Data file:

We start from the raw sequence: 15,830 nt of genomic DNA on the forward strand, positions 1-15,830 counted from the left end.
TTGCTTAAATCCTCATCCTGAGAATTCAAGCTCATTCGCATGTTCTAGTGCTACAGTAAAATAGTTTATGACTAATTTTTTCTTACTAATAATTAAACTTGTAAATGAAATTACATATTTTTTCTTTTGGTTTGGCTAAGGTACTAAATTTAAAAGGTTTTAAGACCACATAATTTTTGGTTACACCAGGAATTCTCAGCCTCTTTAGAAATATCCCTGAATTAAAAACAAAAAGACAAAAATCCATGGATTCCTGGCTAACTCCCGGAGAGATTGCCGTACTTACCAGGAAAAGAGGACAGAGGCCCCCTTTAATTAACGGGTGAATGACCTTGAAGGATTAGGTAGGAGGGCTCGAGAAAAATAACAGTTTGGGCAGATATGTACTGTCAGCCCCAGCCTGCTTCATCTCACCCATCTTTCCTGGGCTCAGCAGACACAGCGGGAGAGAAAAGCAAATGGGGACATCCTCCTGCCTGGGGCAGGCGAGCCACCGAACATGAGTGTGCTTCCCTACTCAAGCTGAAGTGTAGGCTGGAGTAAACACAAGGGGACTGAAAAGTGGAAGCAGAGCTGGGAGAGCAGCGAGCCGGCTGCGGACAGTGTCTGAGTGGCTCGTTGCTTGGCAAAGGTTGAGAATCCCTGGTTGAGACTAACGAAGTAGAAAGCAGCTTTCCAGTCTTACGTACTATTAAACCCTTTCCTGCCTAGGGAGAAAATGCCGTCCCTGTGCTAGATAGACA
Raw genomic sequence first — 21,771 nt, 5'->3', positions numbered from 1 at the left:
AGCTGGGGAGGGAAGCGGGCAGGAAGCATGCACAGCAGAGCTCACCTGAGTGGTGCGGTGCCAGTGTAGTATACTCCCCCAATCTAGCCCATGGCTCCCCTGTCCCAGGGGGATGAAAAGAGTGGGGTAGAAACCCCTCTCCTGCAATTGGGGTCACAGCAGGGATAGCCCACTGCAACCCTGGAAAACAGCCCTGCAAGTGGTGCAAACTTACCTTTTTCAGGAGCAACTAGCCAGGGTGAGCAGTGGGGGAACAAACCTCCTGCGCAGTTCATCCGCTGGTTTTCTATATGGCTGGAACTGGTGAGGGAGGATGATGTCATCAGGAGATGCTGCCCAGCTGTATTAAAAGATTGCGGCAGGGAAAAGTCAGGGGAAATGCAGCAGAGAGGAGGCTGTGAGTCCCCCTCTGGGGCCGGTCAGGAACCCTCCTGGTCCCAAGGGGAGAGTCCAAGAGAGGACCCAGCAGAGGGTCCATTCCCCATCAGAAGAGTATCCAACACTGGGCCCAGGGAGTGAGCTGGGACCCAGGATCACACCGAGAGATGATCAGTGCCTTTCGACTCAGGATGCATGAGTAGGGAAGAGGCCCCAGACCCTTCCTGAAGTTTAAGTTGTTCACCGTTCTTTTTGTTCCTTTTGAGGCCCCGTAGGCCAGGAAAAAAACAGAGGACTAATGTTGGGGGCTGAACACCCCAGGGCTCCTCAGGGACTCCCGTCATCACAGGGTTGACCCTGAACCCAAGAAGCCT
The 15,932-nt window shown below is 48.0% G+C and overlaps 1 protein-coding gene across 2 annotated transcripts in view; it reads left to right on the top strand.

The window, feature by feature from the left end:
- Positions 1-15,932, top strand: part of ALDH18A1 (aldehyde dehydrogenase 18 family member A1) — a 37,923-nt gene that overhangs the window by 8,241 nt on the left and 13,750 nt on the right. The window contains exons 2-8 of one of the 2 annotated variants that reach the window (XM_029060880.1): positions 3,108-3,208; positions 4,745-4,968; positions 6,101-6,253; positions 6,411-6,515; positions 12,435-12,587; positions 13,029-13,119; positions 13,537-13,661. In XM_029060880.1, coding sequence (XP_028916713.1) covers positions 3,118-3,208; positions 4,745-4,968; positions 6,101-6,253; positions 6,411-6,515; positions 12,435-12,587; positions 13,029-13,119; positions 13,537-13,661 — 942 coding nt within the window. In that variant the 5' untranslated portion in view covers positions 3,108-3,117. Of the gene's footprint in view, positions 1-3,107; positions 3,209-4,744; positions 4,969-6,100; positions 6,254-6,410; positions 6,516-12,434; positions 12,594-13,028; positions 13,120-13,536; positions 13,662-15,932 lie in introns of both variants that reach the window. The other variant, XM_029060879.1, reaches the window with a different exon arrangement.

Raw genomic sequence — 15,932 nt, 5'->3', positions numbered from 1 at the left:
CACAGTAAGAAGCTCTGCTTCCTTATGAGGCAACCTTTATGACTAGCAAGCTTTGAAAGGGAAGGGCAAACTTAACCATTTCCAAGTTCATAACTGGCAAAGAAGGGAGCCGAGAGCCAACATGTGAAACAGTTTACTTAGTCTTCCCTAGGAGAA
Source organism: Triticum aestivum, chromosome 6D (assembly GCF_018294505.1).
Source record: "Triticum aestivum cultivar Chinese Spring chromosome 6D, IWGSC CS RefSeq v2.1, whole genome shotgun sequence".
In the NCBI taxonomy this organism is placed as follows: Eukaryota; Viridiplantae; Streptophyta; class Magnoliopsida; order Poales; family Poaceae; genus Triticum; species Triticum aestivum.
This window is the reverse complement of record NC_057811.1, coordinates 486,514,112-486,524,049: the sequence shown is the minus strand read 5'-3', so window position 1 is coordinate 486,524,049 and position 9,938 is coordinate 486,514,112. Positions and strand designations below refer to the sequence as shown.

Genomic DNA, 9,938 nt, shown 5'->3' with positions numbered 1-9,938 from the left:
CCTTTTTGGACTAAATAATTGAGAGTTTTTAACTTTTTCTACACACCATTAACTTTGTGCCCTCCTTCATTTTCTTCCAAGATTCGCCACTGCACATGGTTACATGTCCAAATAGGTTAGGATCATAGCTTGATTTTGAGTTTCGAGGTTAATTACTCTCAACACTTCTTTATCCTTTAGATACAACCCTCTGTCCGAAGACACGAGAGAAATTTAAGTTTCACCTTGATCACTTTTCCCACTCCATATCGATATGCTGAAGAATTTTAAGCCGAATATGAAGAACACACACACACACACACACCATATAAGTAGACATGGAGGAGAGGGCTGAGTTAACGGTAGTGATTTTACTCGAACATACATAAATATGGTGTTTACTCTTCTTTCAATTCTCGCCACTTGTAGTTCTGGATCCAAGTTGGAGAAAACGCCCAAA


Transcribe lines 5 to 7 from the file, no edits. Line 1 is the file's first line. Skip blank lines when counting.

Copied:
The 15,932-nt window shown below is 48.0% G+C and overlaps 1 protein-coding gene across 2 annotated transcripts in view; it reads left to right on the top strand.

The window, feature by feature from the left end:
- Positions 1-15,932, top strand: part of ALDH18A1 (aldehyde dehydrogenase 18 family member A1) — a 37,923-nt gene that overhangs the window by 8,241 nt on the left and 13,750 nt on the right. The window contains exons 2-8 of one of the 2 annotated variants that reach the window (XM_029060880.1): positions 3,108-3,208; positions 4,745-4,968; positions 6,101-6,253; positions 6,411-6,515; positions 12,435-12,587; positions 13,029-13,119; positions 13,537-13,661. In XM_029060880.1, coding sequence (XP_028916713.1) covers positions 3,118-3,208; positions 4,745-4,968; positions 6,101-6,253; positions 6,411-6,515; positions 12,435-12,587; positions 13,029-13,119; positions 13,537-13,661 — 942 coding nt within the window. In that variant the 5' untranslated portion in view covers positions 3,108-3,117. Of the gene's footprint in view, positions 1-3,107; positions 3,209-4,744; positions 4,969-6,100; positions 6,254-6,410; positions 6,516-12,434; positions 12,594-13,028; positions 13,120-13,536; positions 13,662-15,932 lie in introns of both variants that reach the window. The other variant, XM_029060879.1, reaches the window with a different exon arrangement.